John obtained his MSci degree in Chemistry in 2003 from the University of Bristol. He then remained at Bristol to study for my PhD degree (2007) under the guidance of Professor Timothy Gallagher. During this time his research focused on the development of cyclic sulfamidate based N-heterocyclic methodologies and their application to natural product synthesis. His first postdoctoral appointment (2007-2008) was with Professor Michael Krische at the University of Texas at Austin where he investigated transfer hydrogenative strategies for carbonyl addition. He then undertook a second postdoctoral appointment with Professor Timothy Donohoe at the University of Oxford where he focussed on the use of olefin cross metathesis for heteroaryl synthesis.
In 2010, he was awarded a Royal Society University Research Fellowship and commenced his independent career at the University of Bristol. His group’s research interests lie broadly within the area of asymmetric catalysis, with an emphasis on the development of green processes (atom economy, step economy and selectivity). Current studies are directed towards (i) the development of new methodology for heterocyclic chemistry, (ii) the application of these processes to natural product synthesis and (iii) the evaluation of natural product analogues for medicinal purposes. The understanding of reaction mechanism to increase the efficiency, scope and applicability of new transformations is also of paramount interest. John has been the recipient of a number awards and fellowships, including the RSC Harrison-Meldola Memorial Prize (2013), an ERC Starter Grant (2015), and the RSC Hickinbottom Award (2015).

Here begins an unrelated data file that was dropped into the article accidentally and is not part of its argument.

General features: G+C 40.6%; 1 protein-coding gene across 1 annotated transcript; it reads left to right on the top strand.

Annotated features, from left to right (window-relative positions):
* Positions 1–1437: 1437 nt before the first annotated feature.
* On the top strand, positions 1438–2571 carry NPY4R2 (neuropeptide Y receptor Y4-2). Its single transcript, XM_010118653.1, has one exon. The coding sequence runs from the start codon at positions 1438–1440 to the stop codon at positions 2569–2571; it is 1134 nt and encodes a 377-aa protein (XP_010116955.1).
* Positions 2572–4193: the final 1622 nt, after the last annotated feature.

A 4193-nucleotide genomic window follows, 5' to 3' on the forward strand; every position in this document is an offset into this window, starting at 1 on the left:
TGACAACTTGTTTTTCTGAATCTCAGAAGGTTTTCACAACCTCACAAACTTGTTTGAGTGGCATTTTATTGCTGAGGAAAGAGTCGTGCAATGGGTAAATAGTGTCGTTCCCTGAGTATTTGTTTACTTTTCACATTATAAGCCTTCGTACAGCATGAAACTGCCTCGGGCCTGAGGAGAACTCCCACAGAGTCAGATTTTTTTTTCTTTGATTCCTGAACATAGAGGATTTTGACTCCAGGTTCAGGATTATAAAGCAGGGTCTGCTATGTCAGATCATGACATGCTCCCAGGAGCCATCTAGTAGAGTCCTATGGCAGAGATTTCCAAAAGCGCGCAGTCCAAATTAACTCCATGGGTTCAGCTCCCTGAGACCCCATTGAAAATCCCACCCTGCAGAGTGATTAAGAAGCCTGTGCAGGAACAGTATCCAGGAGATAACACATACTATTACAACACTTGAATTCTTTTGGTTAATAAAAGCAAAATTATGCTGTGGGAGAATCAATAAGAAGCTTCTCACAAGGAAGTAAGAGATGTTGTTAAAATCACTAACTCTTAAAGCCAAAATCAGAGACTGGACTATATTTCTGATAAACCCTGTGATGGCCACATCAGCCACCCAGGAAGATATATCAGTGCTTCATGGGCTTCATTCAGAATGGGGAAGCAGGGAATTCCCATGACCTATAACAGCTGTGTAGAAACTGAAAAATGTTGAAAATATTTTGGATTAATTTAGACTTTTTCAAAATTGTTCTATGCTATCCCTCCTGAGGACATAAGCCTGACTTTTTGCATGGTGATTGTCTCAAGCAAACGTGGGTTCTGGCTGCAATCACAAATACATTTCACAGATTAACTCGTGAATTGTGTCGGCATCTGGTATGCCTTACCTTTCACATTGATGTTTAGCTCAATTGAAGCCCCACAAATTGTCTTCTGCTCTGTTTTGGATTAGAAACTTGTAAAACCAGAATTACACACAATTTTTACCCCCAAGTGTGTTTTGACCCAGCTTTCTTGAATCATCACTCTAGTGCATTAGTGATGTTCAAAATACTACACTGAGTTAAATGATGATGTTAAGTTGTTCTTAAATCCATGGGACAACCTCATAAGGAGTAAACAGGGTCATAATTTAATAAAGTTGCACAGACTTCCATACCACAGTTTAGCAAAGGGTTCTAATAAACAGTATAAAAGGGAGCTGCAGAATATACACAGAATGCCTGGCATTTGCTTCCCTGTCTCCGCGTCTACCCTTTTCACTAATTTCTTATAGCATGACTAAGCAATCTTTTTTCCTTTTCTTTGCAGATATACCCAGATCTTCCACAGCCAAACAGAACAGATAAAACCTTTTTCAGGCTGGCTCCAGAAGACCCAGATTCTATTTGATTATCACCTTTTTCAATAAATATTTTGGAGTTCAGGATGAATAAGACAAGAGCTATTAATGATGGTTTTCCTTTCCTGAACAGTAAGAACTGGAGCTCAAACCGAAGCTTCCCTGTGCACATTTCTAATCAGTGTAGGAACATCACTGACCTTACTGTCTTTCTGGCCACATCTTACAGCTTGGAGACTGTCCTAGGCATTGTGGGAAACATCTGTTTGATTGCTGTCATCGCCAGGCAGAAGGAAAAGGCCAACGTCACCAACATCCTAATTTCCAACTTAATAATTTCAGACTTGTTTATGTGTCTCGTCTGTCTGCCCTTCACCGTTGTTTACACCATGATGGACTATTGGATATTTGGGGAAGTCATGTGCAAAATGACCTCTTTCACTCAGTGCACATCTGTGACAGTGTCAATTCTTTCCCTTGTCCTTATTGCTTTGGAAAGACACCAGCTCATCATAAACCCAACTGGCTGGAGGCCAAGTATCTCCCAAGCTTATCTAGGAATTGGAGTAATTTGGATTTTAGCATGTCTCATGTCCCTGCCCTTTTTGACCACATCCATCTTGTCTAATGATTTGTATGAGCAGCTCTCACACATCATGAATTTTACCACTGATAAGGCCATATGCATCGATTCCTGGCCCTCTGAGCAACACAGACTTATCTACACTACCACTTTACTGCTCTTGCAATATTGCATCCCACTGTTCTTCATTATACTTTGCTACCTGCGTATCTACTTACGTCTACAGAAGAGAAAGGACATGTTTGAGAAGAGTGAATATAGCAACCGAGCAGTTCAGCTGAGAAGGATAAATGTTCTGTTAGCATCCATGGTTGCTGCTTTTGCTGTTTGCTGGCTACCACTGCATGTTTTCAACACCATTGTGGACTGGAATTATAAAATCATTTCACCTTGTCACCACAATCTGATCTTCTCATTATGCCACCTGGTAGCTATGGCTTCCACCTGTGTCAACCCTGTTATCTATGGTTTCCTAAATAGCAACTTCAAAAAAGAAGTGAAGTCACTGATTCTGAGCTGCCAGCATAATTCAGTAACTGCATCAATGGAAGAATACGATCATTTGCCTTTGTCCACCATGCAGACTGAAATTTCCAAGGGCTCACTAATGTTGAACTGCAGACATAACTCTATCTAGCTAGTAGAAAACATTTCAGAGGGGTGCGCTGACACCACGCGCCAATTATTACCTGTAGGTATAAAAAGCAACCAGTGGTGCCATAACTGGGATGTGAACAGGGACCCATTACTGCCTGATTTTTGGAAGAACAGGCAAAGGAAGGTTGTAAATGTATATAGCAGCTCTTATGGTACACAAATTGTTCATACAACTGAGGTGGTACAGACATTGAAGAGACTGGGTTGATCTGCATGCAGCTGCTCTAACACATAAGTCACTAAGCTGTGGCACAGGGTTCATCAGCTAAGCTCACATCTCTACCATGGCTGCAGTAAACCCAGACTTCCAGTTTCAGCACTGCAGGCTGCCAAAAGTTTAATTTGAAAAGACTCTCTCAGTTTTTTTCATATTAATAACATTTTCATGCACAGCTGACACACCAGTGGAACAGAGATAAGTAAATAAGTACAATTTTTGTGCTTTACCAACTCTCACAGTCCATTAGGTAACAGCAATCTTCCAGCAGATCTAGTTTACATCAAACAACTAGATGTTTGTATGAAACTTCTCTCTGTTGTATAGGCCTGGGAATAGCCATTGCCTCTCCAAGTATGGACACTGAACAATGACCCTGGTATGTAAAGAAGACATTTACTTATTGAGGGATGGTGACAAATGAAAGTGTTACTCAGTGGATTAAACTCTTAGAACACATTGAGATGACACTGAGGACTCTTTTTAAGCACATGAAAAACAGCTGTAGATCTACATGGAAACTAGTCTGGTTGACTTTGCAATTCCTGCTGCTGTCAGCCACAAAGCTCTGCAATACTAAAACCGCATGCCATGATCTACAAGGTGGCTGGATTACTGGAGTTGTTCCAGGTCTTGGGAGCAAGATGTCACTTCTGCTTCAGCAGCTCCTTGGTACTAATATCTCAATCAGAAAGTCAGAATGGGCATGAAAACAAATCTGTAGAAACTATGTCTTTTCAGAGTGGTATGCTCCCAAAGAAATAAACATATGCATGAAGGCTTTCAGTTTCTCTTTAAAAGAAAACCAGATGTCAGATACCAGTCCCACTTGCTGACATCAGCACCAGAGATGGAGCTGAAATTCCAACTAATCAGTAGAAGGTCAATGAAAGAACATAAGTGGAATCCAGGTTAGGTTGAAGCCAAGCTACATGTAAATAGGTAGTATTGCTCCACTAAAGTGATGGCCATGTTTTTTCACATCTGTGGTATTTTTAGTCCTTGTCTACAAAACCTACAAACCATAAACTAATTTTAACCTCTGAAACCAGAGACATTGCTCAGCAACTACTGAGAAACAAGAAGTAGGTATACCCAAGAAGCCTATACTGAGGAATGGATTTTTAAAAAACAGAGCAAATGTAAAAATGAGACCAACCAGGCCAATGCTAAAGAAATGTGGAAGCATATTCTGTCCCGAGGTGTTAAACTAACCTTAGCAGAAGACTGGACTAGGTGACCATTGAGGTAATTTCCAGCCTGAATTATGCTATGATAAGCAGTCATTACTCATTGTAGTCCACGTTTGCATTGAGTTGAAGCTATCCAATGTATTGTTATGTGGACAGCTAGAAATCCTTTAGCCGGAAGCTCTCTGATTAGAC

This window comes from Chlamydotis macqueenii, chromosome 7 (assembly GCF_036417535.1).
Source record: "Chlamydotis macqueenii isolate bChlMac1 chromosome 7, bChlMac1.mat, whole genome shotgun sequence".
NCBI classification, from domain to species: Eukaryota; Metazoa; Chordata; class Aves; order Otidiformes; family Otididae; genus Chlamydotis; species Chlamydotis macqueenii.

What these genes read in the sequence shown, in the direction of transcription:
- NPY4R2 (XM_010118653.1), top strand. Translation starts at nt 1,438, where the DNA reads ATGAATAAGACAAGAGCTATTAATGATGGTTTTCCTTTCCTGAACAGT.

Catalytic Chirality Generation: New Strategies for Heterocyclic Chemistry
Our research programme is focussed upon the development of new catalysis platforms that enable direct access to medicinally valuable chiral scaffolds. Recently, we outlined a metal-catalysed (3+1+2) carbonylative cycloaddition strategy for the synthesis of complex nitrogen containing scaffolds (Scheme 1A).1 The key metallacyclic intermediates 1 are generated by Rh-catalysed carbonylative ring expansion of readily available amino-substituted cyclopropanes. To control the regioselectivity of this process we have developed a directing group based strategy, which takes advantage of the N-protecting group (Scheme 1B). This approach controls (a) the regioselectivity of oxidative addition (into the more hindered cyclopropane C-C bond) and (b) the regioselectivity of CO insertion. Mechanistic aspects of this process will be discussed and prototypical catalytic processes that involve trapping of the metallacyclic intermediate with tethered alkynes or alkenes will be presented.